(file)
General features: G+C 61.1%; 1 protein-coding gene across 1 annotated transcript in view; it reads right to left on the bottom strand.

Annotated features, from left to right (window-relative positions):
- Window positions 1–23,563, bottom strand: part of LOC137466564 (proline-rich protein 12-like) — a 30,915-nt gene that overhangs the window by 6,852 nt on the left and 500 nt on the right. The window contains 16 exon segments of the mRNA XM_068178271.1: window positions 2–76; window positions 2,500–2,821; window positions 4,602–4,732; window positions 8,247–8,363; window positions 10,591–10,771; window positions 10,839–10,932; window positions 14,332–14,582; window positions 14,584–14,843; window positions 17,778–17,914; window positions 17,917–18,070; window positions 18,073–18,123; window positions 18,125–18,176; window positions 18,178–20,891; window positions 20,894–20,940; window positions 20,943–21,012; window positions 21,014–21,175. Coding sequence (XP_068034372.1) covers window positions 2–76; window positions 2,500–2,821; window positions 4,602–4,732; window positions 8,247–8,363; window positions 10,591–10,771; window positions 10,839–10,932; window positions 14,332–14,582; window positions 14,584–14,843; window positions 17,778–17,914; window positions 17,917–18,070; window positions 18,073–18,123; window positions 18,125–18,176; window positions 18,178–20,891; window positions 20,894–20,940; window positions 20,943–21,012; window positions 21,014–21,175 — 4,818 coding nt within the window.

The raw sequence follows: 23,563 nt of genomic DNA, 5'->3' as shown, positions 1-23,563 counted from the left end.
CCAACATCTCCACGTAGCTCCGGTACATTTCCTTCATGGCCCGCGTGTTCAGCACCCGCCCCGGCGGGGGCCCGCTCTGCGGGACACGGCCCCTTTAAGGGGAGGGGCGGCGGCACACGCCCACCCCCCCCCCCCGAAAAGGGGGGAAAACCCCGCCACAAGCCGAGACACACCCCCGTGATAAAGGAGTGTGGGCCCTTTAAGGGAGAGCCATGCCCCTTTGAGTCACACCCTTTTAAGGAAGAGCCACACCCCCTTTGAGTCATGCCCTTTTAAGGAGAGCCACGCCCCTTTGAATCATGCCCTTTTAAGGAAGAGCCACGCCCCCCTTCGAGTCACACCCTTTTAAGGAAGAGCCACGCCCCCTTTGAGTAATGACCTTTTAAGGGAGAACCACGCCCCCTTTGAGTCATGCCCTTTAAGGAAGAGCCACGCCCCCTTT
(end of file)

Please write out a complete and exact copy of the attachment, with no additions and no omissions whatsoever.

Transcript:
General features: G+C 61.1%; 1 protein-coding gene across 1 annotated transcript in view; it reads right to left on the bottom strand.

Annotated features, from left to right (window-relative positions):
- Window positions 1–23,563, bottom strand: part of LOC137466564 (proline-rich protein 12-like) — a 30,915-nt gene that overhangs the window by 6,852 nt on the left and 500 nt on the right. The window contains 16 exon segments of the mRNA XM_068178271.1: window positions 2–76; window positions 2,500–2,821; window positions 4,602–4,732; window positions 8,247–8,363; window positions 10,591–10,771; window positions 10,839–10,932; window positions 14,332–14,582; window positions 14,584–14,843; window positions 17,778–17,914; window positions 17,917–18,070; window positions 18,073–18,123; window positions 18,125–18,176; window positions 18,178–20,891; window positions 20,894–20,940; window positions 20,943–21,012; window positions 21,014–21,175. Coding sequence (XP_068034372.1) covers window positions 2–76; window positions 2,500–2,821; window positions 4,602–4,732; window positions 8,247–8,363; window positions 10,591–10,771; window positions 10,839–10,932; window positions 14,332–14,582; window positions 14,584–14,843; window positions 17,778–17,914; window positions 17,917–18,070; window positions 18,073–18,123; window positions 18,125–18,176; window positions 18,178–20,891; window positions 20,894–20,940; window positions 20,943–21,012; window positions 21,014–21,175 — 4,818 coding nt within the window.

The raw sequence follows: 23,563 nt of genomic DNA, 5'->3' as shown, positions 1-23,563 counted from the left end.
CCAACATCTCCACGTAGCTCCGGTACATTTCCTTCATGGCCCGCGTGTTCAGCACCCGCCCCGGCGGGGGCCCGCTCTGCGGGACACGGCCCCTTTAAGGGGAGGGGCGGCGGCACACGCCCACCCCCCCCCCCCGAAAAGGGGGGAAAACCCCGCCACAAGCCGAGACACACCCCCGTGATAAAGGAGTGTGGGCCCTTTAAGGGAGAGCCATGCCCCTTTGAGTCACACCCTTTTAAGGAAGAGCCACACCCCCTTTGAGTCATGCCCTTTTAAGGAGAGCCACGCCCCTTTGAATCATGCCCTTTTAAGGAAGAGCCACGCCCCCCTTCGAGTCACACCCTTTTAAGGAAGAGCCACGCCCCCTTTGAGTAATGACCTTTTAAGGGAGAACCACGCCCCCTTTGAGTCATGCCCTTTAAGGAAGAGCCACGCCCCCTTT